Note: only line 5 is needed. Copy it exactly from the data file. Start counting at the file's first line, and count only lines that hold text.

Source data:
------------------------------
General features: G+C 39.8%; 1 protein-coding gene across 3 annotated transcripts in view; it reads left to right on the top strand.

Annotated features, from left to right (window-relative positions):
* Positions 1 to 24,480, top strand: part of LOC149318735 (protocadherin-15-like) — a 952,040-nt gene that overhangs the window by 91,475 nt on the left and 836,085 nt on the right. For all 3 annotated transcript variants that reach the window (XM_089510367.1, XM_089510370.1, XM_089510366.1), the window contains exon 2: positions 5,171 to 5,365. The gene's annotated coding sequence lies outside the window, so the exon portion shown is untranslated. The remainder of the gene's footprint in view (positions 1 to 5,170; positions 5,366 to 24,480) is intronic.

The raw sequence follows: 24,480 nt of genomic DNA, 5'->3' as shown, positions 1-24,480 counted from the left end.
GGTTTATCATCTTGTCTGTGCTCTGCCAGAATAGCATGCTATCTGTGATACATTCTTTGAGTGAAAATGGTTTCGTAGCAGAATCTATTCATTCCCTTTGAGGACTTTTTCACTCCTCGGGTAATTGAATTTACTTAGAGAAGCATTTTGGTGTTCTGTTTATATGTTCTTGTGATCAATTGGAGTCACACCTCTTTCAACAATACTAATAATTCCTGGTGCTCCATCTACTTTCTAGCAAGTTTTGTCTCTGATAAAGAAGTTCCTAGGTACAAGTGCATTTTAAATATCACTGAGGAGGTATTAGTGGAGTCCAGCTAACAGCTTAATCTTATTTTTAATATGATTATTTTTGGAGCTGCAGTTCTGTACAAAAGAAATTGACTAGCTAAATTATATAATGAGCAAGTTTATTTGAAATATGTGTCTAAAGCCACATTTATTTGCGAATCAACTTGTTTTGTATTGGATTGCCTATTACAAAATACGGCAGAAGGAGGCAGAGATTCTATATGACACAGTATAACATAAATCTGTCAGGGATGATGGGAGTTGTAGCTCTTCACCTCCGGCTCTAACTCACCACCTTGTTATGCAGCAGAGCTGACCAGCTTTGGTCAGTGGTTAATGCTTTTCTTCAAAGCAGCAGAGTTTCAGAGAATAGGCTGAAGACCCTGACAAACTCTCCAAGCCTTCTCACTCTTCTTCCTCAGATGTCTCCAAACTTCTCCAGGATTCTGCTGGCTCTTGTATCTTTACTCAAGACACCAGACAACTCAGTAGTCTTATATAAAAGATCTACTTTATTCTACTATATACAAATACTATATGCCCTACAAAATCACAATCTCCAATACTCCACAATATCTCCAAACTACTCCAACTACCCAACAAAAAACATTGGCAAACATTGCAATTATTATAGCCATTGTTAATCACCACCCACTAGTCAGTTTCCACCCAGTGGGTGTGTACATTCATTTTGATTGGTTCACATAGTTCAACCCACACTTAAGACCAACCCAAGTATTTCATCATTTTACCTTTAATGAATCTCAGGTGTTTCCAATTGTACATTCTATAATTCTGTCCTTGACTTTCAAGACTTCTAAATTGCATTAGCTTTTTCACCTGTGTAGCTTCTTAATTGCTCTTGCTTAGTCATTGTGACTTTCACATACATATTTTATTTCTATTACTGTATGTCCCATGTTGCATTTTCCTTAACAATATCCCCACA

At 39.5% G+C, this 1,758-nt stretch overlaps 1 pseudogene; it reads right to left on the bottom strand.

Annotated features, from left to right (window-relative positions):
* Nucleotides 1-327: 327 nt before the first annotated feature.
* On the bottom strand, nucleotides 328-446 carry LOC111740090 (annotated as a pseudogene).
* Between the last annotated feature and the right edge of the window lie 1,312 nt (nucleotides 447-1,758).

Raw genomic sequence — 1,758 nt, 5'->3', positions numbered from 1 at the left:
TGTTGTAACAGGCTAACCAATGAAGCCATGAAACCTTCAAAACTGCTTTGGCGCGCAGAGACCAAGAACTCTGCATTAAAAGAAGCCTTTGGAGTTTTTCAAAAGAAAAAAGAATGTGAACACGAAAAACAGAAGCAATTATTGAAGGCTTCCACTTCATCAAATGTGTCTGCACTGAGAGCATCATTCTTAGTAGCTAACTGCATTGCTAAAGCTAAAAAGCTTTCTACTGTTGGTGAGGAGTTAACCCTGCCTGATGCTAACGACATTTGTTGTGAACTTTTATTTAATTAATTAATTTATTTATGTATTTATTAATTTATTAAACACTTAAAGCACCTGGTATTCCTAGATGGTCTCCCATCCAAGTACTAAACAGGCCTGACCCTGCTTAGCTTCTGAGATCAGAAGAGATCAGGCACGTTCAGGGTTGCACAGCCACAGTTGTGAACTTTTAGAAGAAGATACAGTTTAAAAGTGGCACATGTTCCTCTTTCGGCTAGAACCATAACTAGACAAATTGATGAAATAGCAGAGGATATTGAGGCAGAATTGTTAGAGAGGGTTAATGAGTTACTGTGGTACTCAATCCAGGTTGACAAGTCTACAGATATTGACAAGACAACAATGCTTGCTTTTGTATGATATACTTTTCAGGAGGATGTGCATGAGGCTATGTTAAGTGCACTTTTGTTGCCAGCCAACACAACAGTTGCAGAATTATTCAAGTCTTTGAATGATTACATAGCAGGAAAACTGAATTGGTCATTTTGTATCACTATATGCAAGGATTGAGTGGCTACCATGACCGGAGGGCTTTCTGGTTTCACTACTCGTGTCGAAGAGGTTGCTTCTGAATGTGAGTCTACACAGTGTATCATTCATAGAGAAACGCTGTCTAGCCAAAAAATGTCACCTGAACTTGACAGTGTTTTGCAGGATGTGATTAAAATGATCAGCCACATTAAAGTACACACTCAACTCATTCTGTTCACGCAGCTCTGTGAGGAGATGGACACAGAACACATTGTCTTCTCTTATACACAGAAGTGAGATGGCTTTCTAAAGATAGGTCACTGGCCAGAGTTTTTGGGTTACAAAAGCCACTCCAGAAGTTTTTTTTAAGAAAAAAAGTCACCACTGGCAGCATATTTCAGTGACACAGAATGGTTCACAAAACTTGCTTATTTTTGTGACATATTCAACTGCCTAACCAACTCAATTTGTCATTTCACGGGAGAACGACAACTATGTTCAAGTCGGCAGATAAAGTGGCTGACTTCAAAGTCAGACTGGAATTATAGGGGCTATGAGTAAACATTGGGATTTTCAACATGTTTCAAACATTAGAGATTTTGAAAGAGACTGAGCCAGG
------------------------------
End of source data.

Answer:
GGTTTATCATCTTGTCTGTGCTCTGCCAGAATAGCATGCTATCTGTGATACATTCTTTGAGTGAAAATGGTTTCGTAGCAGAATCTATTCATTCCCTTTGAGGACTTTTTCACTCCTCGGGTAATTGAATTTACTTAGAGAAGCATTTTGGTGTTCTGTTTATATGTTCTTGTGATCAATTGGAGTCACACCTCTTTCAACAATACTAATAATTCCTGGTGCTCCATCTACTTTCTAGCAAGTTTTGTCTCTGATAAAGAAGTTCCTAGGTACAAGTGCATTTTAAATATCACTGAGGAGGTATTAGTGGAGTCCAGCTAACAGCTTAATCTTATTTTTAATATGATTATTTTTGGAGCTGCAGTTCTGTACAAAAGAAATTGACTAGCTAAATTATATAATGAGCAAGTTTATTTGAAATATGTGTCTAAAGCCACATTTATTTGCGAATCAACTTGTTTTGTATTGGATTGCCTATTACAAAATACGGCAGAAGGAGGCAGAGATTCTATATGACACAGTATAACATAAATCTGTCAGGGATGATGGGAGTTGTAGCTCTTCACCTCCGGCTCTAACTCACCACCTTGTTATGCAGCAGAGCTGACCAGCTTTGGTCAGTGGTTAATGCTTTTCTTCAAAGCAGCAGAGTTTCAGAGAATAGGCTGAAGACCCTGACAAACTCTCCAAGCCTTCTCACTCTTCTTCCTCAGATGTCTCCAAACTTCTCCAGGATTCTGCTGGCTCTTGTATCTTTACTCAAGACACCAGACAACTCAGTAGTCTTATATAAAAGATCTACTTTATTCTACTATATACAAATACTATATGCCCTACAAAATCACAATCTCCAATACTCCACAATATCTCCAAACTACTCCAACTACCCAACAAAAAACATTGGCAAACATTGCAATTATTATAGCCATTGTTAATCACCACCCACTAGTCAGTTTCCACCCAGTGGGTGTGTACATTCATTTTGATTGGTTCACATAGTTCAACCCACACTTAAGACCAACCCAAGTATTTCATCATTTTACCTTTAATGAATCTCAGGTGTTTCCAATTGTACATTCTATAATTCTGTCCTTGACTTTCAAGACTTCTAAATTGCATTAGCTTTTTCACCTGTGTAGCTTCTTAATTGCTCTTGCTTAGTCATTGTGACTTTCACATACATATTTTATTTCTATTACTGTATGTCCCATGTTGCATTTTCCTTAACAATATCCCCACA